author = "Lingam Vijaya and Rashima Asokan and Manish Panday and Choudhari, {Nikhil S.} and Ramesh, {Sathyamangalam Ve} and Lokapavani Velumuri and Boddupalli, {Sachi Devi} and Sunil, {Govindan T.} and Ronnie George",
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Vijaya, L, Asokan, R, Panday, M, Choudhari, NS, Ramesh, SV, Velumuri, L, Boddupalli, SD, Sunil, GT & George, R 2014, 'Baseline risk factors for incidence of blindness in a South Indian population: The Chennai eye disease incidence study', Investigative Ophthalmology and Visual Science, vol. 55, no. 9, pp. 5545-5550. https://doi.org/10.1167/iovs.14-14614

Baseline risk factors for incidence of blindness in a South Indian population : The Chennai eye disease incidence study. / Vijaya, Lingam; Asokan, Rashima; Panday, Manish; Choudhari, Nikhil S.; Ramesh, Sathyamangalam Ve; Velumuri, Lokapavani; Boddupalli, Sachi Devi; Sunil, Govindan T.; George, Ronnie.

In: Investigative Ophthalmology and Visual Science, Vol. 55, No. 9, 01.01.2014, p. 5545-5550.

Research output: Contribution to journalArticle

TY - JOUR

T1 - Baseline risk factors for incidence of blindness in a South Indian population

T2 - The Chennai eye disease incidence study

AU - Vijaya, Lingam

AU - Asokan, Rashima

AU - Panday, Manish

AU - Choudhari, Nikhil S.

AU - Ramesh, Sathyamangalam Ve

AU - Velumuri, Lokapavani

AU - Boddupalli, Sachi Devi

AU - Sunil, Govindan T.

AU - George, Ronnie

PY - 2014/1/1

Y1 - 2014/1/1

N2 - PURPOSE. To report the baseline risk factors and causes for incident blindness.METHODS. Six years after the baseline study, 4419 subjects from the cohort underwent a detailed examination at the base hospital. Incident blindness was defined by World Health Organization criteria as visual acuity of less than 6/120 (3/60) and/or a visual field of less than 108 in the better-seeing eye at the 6-year follow-up, provided that the eye had a visual acuity of better than or equal to 6/120 (3/60) and visual field greater than 108 at baseline. For incident monocular blindness, both eyes should have visual acuity of more than 6/120 (3/60) at baseline and developed visual acuity of less than 6/120 (3/60) in one eye at 6-year follow-up.RESULTS. For incident blindness, 21 participants (0.48%, 95% confidence interval [CI], 0.3–0.7) became blind; significant baseline risk factors were increasing age (P = 0.001), smokeless tobacco use (P < 0.001), and no history of cataract surgery (P = 0.02). Incident monocular blindness was found in 132 participants (3.8%, 95% CI, 3.7–3.8); it was significantly more (P < 0.001) in the rural population (5.4%, 95% CI, 5.4–5.5) than in the urban population (1.9%, 95% CI, 1.8–1.9). Baseline risk factors (P < 0.001) were increasing age and rural residence, and no history of cataract surgery was a protective factor (P = 0.03).CONCLUSIONS. Increasing age was a significant risk factor for blindness and monocular blindness. No history of cataract surgery was a risk factor for blindness and a protective factor for monocular blindness.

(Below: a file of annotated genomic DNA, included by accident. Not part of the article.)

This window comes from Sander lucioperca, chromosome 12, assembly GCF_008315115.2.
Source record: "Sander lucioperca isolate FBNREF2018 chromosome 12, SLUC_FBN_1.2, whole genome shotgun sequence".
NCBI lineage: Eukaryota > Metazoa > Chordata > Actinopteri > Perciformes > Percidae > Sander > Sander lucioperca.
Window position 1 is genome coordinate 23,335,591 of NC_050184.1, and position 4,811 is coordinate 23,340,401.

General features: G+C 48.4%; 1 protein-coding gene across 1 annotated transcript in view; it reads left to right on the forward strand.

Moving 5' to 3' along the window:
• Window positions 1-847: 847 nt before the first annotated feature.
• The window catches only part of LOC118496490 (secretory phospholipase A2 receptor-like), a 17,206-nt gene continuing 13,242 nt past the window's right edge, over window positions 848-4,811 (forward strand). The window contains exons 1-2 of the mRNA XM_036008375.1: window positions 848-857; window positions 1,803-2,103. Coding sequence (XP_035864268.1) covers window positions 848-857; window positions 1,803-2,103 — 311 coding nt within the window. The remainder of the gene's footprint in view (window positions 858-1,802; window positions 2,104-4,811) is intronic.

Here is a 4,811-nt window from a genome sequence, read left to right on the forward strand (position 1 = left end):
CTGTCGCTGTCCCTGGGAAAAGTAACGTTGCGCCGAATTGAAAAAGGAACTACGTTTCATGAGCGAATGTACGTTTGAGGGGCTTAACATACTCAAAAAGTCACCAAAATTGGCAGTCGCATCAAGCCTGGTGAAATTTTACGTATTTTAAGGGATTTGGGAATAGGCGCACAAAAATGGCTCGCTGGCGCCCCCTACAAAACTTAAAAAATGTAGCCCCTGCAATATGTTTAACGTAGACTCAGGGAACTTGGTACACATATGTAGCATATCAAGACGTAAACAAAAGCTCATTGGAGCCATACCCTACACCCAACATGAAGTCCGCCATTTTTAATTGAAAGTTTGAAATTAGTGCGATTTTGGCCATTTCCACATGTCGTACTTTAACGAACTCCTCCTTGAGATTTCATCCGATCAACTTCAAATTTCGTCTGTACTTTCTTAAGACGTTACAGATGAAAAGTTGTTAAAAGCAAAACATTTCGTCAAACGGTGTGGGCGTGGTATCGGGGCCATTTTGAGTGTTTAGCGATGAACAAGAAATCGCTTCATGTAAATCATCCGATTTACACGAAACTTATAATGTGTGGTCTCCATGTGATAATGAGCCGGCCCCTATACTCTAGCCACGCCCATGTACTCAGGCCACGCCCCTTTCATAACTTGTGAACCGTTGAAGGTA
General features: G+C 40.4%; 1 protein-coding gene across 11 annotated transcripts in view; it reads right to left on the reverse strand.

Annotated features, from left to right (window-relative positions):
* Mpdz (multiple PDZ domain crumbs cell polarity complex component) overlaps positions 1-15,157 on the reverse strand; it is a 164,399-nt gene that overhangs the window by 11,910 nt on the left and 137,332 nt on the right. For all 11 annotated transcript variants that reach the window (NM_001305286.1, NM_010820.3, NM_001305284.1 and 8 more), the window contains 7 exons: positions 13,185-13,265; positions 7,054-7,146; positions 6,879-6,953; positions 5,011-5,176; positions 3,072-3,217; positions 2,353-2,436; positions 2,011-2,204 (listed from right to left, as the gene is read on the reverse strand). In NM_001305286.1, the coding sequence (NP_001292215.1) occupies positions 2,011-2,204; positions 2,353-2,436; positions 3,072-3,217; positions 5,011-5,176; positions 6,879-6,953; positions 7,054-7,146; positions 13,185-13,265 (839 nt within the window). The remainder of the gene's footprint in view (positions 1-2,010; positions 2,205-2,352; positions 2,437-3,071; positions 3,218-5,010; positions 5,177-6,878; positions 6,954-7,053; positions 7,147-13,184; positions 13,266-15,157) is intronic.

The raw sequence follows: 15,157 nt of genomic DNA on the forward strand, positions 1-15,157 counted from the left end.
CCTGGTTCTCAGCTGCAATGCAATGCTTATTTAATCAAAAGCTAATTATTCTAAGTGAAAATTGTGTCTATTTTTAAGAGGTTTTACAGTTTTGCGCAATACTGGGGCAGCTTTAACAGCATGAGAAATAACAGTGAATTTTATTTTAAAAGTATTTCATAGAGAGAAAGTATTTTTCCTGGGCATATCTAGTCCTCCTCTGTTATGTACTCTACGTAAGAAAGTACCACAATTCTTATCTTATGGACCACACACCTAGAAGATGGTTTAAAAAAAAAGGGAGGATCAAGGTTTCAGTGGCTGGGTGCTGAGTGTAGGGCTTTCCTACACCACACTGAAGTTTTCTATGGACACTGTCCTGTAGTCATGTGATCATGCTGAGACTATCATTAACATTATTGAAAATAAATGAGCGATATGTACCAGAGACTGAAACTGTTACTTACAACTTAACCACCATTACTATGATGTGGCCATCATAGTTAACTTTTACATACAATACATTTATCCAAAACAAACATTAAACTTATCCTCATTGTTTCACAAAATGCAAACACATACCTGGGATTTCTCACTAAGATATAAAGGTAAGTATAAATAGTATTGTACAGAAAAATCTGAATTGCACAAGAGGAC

AB - PURPOSE. To report the baseline risk factors and causes for incident blindness.METHODS. Six years after the baseline study, 4419 subjects from the cohort underwent a detailed examination at the base hospital. Incident blindness was defined by World Health Organization criteria as visual acuity of less than 6/120 (3/60) and/or a visual field of less than 108 in the better-seeing eye at the 6-year follow-up, provided that the eye had a visual acuity of better than or equal to 6/120 (3/60) and visual field greater than 108 at baseline. For incident monocular blindness, both eyes should have visual acuity of more than 6/120 (3/60) at baseline and developed visual acuity of less than 6/120 (3/60) in one eye at 6-year follow-up.RESULTS. For incident blindness, 21 participants (0.48%, 95% confidence interval [CI], 0.3–0.7) became blind; significant baseline risk factors were increasing age (P = 0.001), smokeless tobacco use (P < 0.001), and no history of cataract surgery (P = 0.02). Incident monocular blindness was found in 132 participants (3.8%, 95% CI, 3.7–3.8); it was significantly more (P < 0.001) in the rural population (5.4%, 95% CI, 5.4–5.5) than in the urban population (1.9%, 95% CI, 1.8–1.9). Baseline risk factors (P < 0.001) were increasing age and rural residence, and no history of cataract surgery was a protective factor (P = 0.03).CONCLUSIONS. Increasing age was a significant risk factor for blindness and monocular blindness. No history of cataract surgery was a risk factor for blindness and a protective factor for monocular blindness.